A Christmas Carol: Charles Dickens
In a way it’s a good job that Charles Dickens is long dead otherwise I’d be lobbying him to grant Jacob Marley a reprieve.
He’s as mean and miserly as his mate Ebenezer Scrooge but, because he has the misfortune to die first, is condemned to hell-fire and damnation while Scrooge, thanks to the interventions of the ghosts of Christmas Past, Present and Future, gets a second chance.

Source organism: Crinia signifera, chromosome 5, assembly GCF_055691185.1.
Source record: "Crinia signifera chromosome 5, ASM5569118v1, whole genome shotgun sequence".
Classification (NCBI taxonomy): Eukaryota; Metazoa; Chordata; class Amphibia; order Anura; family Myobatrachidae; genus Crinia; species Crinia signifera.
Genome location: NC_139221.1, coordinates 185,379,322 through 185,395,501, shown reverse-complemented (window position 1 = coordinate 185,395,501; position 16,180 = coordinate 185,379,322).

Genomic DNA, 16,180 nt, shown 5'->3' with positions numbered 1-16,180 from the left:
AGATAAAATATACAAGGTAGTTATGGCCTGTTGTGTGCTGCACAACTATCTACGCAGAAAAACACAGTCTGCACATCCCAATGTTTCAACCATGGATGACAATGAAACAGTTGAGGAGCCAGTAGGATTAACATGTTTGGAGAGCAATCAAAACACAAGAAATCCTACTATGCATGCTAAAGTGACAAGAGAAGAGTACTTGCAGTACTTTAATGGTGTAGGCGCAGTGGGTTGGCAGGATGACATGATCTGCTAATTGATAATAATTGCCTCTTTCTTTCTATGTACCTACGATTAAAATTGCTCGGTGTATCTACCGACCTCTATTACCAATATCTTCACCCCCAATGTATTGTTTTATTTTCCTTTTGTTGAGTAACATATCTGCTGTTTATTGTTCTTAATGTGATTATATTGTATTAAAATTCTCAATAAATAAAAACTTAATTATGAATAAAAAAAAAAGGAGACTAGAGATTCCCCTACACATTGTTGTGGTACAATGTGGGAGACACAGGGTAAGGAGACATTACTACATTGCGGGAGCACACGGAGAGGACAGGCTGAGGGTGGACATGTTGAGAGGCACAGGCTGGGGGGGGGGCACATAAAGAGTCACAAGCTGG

Normally, I don’t get so worked up about Dickens.
His episodic cliff-hangers, sometimes OTT characterisation and the interminable length of many of his novels are a big put-off.
But A Christmas Carol – shorter, fast-paced and minimal back-story – is a gem.
And, it’s easy to forget – because the story, first published in 1843, has been around so long – just how clever it is of Dickens to weave the fantastic – time travel and ghostly apparitions – into a world that is so real you can almost smell the dirt and poverty of Scrooge’s London streets.
I love it.
Review by Sue Featherstone
A Christmas Carol is available to buy from Amazon.